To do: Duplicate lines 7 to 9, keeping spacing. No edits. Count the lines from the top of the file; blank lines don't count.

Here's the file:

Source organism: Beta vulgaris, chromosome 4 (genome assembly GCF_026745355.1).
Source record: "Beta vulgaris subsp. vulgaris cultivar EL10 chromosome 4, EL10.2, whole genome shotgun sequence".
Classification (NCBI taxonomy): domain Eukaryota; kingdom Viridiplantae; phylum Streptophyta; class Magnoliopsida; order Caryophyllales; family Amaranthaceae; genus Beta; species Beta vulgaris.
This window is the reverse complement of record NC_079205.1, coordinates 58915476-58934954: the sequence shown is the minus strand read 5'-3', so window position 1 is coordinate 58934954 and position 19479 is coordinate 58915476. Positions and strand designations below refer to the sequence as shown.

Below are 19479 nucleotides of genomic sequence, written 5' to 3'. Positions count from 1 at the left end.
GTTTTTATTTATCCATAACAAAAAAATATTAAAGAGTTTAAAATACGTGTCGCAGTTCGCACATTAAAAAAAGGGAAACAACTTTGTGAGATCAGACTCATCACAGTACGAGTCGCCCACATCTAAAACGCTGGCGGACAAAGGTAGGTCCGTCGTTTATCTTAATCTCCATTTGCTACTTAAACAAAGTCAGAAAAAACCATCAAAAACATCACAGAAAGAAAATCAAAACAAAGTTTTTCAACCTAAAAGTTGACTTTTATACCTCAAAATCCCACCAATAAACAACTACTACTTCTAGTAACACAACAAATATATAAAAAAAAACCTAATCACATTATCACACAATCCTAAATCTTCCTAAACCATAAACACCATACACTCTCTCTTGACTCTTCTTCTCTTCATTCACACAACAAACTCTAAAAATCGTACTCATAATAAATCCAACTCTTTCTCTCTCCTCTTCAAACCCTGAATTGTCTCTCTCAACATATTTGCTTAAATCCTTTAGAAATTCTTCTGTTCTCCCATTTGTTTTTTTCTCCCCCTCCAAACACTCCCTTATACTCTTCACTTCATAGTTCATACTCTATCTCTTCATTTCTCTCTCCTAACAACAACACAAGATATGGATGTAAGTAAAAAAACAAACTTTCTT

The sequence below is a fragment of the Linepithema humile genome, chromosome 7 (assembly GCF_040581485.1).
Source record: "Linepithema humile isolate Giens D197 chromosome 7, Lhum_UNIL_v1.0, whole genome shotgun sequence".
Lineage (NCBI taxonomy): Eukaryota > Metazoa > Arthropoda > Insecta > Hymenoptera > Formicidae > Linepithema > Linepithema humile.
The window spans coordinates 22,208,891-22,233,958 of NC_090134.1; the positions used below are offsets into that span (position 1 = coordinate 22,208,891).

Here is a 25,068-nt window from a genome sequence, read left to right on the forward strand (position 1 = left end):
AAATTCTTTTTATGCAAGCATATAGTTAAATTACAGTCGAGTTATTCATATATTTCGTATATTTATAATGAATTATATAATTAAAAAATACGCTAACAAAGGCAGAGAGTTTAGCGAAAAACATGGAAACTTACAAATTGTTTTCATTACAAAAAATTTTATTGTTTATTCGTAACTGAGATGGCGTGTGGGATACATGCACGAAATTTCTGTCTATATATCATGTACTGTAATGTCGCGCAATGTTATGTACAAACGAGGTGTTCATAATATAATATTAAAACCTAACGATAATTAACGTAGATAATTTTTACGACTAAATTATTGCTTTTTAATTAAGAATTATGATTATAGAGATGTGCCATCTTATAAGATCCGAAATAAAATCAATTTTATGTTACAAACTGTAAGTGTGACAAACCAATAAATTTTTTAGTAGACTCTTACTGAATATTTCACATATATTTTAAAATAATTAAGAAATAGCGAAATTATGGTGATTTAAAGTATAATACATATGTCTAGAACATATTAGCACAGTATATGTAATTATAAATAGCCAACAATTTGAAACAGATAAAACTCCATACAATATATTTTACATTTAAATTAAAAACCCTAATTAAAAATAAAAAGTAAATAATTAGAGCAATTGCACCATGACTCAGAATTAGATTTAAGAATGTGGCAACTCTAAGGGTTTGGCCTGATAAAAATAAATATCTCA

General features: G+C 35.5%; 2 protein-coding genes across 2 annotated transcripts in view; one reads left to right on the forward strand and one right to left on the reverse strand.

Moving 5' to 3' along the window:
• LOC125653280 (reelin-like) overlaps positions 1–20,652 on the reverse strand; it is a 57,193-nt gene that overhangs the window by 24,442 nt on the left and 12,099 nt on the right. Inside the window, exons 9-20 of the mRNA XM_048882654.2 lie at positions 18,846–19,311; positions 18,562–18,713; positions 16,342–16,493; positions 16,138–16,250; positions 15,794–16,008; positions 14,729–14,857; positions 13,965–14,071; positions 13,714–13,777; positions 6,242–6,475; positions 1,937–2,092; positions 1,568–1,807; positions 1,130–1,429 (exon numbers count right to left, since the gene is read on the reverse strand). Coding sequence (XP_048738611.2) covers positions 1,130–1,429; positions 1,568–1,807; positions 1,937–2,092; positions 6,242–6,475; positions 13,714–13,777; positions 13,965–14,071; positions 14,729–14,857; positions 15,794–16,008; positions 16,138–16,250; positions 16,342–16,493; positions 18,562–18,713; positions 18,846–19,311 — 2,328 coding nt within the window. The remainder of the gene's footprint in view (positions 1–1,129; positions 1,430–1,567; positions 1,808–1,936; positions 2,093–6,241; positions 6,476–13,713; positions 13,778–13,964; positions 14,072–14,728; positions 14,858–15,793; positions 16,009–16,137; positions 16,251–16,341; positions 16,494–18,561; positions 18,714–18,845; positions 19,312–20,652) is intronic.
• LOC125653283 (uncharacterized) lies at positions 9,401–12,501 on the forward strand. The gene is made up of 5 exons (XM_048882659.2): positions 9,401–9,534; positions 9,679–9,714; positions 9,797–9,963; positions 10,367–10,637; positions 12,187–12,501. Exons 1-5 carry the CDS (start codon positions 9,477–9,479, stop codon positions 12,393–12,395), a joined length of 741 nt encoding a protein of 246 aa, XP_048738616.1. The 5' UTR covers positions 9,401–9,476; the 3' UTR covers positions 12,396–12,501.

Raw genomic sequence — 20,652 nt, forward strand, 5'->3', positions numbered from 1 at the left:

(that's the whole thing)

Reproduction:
The sequence below is a fragment of the Linepithema humile genome, chromosome 7 (assembly GCF_040581485.1).
Source record: "Linepithema humile isolate Giens D197 chromosome 7, Lhum_UNIL_v1.0, whole genome shotgun sequence".
Lineage (NCBI taxonomy): Eukaryota > Metazoa > Arthropoda > Insecta > Hymenoptera > Formicidae > Linepithema > Linepithema humile.